The 1905 “revolution” was a massive wake up call for The Tsar and his government but he didn’t react quite the way some people wanted. Tsar Nicholas II could have gone two ways: He could think himself lucky to have survived the revolt and drastically reform government policies or regain total autocratic power. Unfortunately he chose the latter. In his first repressive step to reaffirming his absolute rule, The Tsar appointed Stolypin to replace Goremykin as Prime minister. Stolypin was notorious for being heavy handed but an excellent right wing leader, the Kaiser Wilhelm once asked the Tsar if he could lend him Stolypin for a few years!
In 1906 a lot of the violent disturbances a ceased in the cities but had carried on in the countryside but Stolypin soon changed that. He set up military courts that had the power to hang people on the spot without trial and thousands of people were killed by this method, which was known as ‘Stolypin’s necktie’. The people were not silenced though. In 1906 there were political assassinations, Peasant uprisings, protests and Stolypin’s house was even bombed injuring two of his children.
The Tsar created a reserve cabinet in case the present cabinet were all assassinated. The Tsar saw this widespread unrest and knew that if he didn’t gain full absolute and autocratic power he would face another revolution. The Duma’s were about as constitutional as the Tsar got and even then he ended up dissolving each one for different reasons. The 3rd Duma tampered with by the Tsar so that it would favour the gentry and urban landowners who were known to be very conservative but they still criticised the Tsar’s government and in time that Duma was dissolved too!
Those who thought that the Duma’s would be a change from the autocratic government were very wrong. The Tsar’s stance on the Duma was very apparent in this quote “I created the Duma not to have it instruct me, but to have it advise me”. He said this because all 4 of the Duma’s questioned and criticised his government, which he did not agree with. The Tsar saw it as his god given duty to be an autocratic dictator. The first Duma met and was dissolved in the same year and in 1907 the second Duma met and was dissolved the same year.
The 1905 revolution changed things but not for the better. It only brought about more persecution and repressive policies. Stolypin’s Agrarian reforms were seen by many as the first step towards a changing empire. In the November of 1906 the prime minister introduced the Agrarian reform, which involved the abolition of redemption payments for allotment land and the setting up of the peasants bank which its main purpose was to provide loans to the peasants. This was one of the governments more progressive policies and it actually did work quite well.
Some peasants moved to urban areas leading the way forward for wealthier peasants to buy and farm more land, as a result of this there was a record harvest in 1913. However the poorer peasants were forced to leave their land and look for work elsewhere in the countryside or in the cities. So Stolypin’s land reform had mixed blessings, it helped the richer peasants but only persecuted the poorer even more. The main objectives of these reforms were to turn the land into a more productive asset and to divide more land out to the enterprising peasants and on the whole it worked.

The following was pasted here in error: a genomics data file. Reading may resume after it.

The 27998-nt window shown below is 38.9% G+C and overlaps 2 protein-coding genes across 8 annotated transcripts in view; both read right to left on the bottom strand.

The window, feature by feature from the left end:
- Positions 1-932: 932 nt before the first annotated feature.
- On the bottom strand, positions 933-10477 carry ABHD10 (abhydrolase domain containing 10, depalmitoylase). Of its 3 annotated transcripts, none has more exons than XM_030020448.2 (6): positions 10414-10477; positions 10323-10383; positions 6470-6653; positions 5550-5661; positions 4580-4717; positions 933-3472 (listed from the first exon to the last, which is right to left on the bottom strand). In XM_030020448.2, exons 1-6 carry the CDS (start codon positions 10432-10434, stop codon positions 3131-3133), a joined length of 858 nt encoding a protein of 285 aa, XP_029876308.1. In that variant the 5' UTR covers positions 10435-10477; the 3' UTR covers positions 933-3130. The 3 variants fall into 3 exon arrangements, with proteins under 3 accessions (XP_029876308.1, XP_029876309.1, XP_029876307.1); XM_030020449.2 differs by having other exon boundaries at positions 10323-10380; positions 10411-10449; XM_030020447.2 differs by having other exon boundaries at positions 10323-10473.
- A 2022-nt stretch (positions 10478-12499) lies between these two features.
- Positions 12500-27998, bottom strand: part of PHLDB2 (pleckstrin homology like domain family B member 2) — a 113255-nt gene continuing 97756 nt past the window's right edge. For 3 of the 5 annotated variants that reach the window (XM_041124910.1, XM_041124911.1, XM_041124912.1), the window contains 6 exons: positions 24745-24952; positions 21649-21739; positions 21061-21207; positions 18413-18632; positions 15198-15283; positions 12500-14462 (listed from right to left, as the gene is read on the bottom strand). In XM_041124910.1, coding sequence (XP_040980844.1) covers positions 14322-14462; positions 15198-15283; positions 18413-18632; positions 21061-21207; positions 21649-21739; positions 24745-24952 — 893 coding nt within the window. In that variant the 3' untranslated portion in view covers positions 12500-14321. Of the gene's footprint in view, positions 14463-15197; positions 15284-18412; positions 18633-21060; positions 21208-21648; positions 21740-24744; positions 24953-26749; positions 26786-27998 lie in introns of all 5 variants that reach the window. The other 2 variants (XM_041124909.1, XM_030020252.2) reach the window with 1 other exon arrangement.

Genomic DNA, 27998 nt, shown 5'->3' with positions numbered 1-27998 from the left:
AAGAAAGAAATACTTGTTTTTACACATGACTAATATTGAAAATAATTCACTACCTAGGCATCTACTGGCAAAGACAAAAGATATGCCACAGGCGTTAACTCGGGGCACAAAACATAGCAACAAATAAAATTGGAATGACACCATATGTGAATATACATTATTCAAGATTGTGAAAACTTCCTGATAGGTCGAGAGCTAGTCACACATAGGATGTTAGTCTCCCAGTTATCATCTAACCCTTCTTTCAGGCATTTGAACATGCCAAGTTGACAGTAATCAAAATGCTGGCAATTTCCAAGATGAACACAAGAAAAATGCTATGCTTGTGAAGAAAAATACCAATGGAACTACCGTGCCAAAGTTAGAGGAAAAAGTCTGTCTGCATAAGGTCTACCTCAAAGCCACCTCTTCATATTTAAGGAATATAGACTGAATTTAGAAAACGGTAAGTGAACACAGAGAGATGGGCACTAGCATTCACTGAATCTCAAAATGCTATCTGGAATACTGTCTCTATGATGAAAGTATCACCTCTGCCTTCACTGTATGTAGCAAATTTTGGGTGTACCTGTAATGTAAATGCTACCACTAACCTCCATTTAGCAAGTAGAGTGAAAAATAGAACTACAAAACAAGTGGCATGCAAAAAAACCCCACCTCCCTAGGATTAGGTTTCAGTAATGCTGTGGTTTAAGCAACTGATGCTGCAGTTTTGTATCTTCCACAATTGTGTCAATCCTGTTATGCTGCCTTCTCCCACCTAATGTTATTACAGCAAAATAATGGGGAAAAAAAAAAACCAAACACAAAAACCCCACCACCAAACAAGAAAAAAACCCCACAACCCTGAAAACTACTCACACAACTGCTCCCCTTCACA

The number of people leaving the land commune reached its peak in 1909 when 579,409 people left to find work elsewhere leaving more land to be shared out among remaining peasants. The Tsar’s anti-Semitic policies only grew with the emergence of the Pogrom which was a policy followed by the police that meant you could virtually do whatever you want to Jewish people for three days and then relative order would be restored and enforced the black hundreds and the police. The authorities would always turn a blind eye for three days after a pogrom is issued which meant that Jews could be raped burnt and viciously attacked.
The Tsar fully and wholly endorsed these actions. Between 1905 and 1914 total industrial production increased by 100 percent and Russia became the worlds fourth largest producer of Coal, Pig iron and steel. The economy was booming but working conditions were dire, protests were becoming increasingly bloody like the Lena Goldfields strike in 1912 which was brought about by awful working conditions and low wages, this was brutally suppressed to the same affect as bloody Sunday, 170 were killed and 373 people were injured.
This harsh defeat of the Lena Goldfields strike only opened the floodgates for even more workers protests. The aspect of the Empire that improved the most was the agricultural side of Russia which was vastly improved by Stolypin’s reforms however, the reforms meant that very poor peasants were forced to find work elsewhere. The Agrarian reform made life better for some people and if it weren’t for the 1914 war there would have been a more productive side to Russian agriculture.
The Duma’s were as near as the Tsar got to Democracy and they were in the Tsars words supposed to “advise” him and not give him orders. The workers wages were lower than the glum days of 1903. Anguish was at an all time high and the only people benefiting were a few of the successful farmers, the gentry and urban landowners. On the whole, life was better before the 1905 revolution because the up rise only pushed the tsar in to a corner and it made him realise that he needed to regain autocratic power so it wouldn’t happen again. Well he certainly regained his power!